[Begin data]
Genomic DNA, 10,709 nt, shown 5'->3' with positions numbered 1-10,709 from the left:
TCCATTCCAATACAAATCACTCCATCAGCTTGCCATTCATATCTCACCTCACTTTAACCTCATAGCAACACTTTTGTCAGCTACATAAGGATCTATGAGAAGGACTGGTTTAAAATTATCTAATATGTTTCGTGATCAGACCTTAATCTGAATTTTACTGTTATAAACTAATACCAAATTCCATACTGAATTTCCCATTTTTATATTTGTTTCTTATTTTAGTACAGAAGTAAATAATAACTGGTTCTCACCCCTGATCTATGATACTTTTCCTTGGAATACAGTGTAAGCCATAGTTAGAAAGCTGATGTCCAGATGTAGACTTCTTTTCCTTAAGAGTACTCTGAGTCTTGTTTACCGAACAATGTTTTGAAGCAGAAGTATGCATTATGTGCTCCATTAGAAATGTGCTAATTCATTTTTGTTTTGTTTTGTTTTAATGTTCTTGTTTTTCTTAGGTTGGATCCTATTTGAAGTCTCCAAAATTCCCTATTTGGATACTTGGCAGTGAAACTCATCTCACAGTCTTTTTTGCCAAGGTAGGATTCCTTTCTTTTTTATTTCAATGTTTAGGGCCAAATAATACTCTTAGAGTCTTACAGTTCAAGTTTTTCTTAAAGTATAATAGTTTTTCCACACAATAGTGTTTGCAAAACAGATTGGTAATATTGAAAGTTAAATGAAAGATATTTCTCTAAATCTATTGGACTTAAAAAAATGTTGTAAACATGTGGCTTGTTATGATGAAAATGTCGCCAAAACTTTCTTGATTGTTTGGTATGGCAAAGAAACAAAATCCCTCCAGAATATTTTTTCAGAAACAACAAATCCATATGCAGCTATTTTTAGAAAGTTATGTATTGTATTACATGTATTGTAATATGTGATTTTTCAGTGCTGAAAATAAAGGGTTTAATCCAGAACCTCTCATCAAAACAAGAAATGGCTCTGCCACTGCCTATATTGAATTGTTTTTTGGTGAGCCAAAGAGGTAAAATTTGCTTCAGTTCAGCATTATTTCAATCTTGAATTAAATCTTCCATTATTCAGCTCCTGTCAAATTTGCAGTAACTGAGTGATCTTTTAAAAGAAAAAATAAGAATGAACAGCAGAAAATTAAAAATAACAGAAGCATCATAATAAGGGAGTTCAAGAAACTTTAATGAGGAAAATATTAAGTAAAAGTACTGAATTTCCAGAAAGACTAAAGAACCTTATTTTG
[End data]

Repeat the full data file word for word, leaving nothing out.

Genomic DNA, 10,709 nt, shown 5'->3' with positions numbered 1-10,709 from the left:
TCCATTCCAATACAAATCACTCCATCAGCTTGCCATTCATATCTCACCTCACTTTAACCTCATAGCAACACTTTTGTCAGCTACATAAGGATCTATGAGAAGGACTGGTTTAAAATTATCTAATATGTTTCGTGATCAGACCTTAATCTGAATTTTACTGTTATAAACTAATACCAAATTCCATACTGAATTTCCCATTTTTATATTTGTTTCTTATTTTAGTACAGAAGTAAATAATAACTGGTTCTCACCCCTGATCTATGATACTTTTCCTTGGAATACAGTGTAAGCCATAGTTAGAAAGCTGATGTCCAGATGTAGACTTCTTTTCCTTAAGAGTACTCTGAGTCTTGTTTACCGAACAATGTTTTGAAGCAGAAGTATGCATTATGTGCTCCATTAGAAATGTGCTAATTCATTTTTGTTTTGTTTTGTTTTAATGTTCTTGTTTTTCTTAGGTTGGATCCTATTTGAAGTCTCCAAAATTCCCTATTTGGATACTTGGCAGTGAAACTCATCTCACAGTCTTTTTTGCCAAGGTAGGATTCCTTTCTTTTTTATTTCAATGTTTAGGGCCAAATAATACTCTTAGAGTCTTACAGTTCAAGTTTTTCTTAAAGTATAATAGTTTTTCCACACAATAGTGTTTGCAAAACAGATTGGTAATATTGAAAGTTAAATGAAAGATATTTCTCTAAATCTATTGGACTTAAAAAAATGTTGTAAACATGTGGCTTGTTATGATGAAAATGTCGCCAAAACTTTCTTGATTGTTTGGTATGGCAAAGAAACAAAATCCCTCCAGAATATTTTTTCAGAAACAACAAATCCATATGCAGCTATTTTTAGAAAGTTATGTATTGTATTACATGTATTGTAATATGTGATTTTTCAGTGCTGAAAATAAAGGGTTTAATCCAGAACCTCTCATCAAAACAAGAAATGGCTCTGCCACTGCCTATATTGAATTGTTTTTTGGTGAGCCAAAGAGGTAAAATTTGCTTCAGTTCAGCATTATTTCAATCTTGAATTAAATCTTCCATTATTCAGCTCCTGTCAAATTTGCAGTAACTGAGTGATCTTTTAAAAGAAAAAATAAGAATGAACAGCAGAAAATTAAAAATAACAGAAGCATCATAATAAGGGAGTTCAAGAAACTTTAATGAGGAAAATATTAAGTAAAAGTACTGAATTTCCAGAAAGACTAAAGAACCTTATTTTG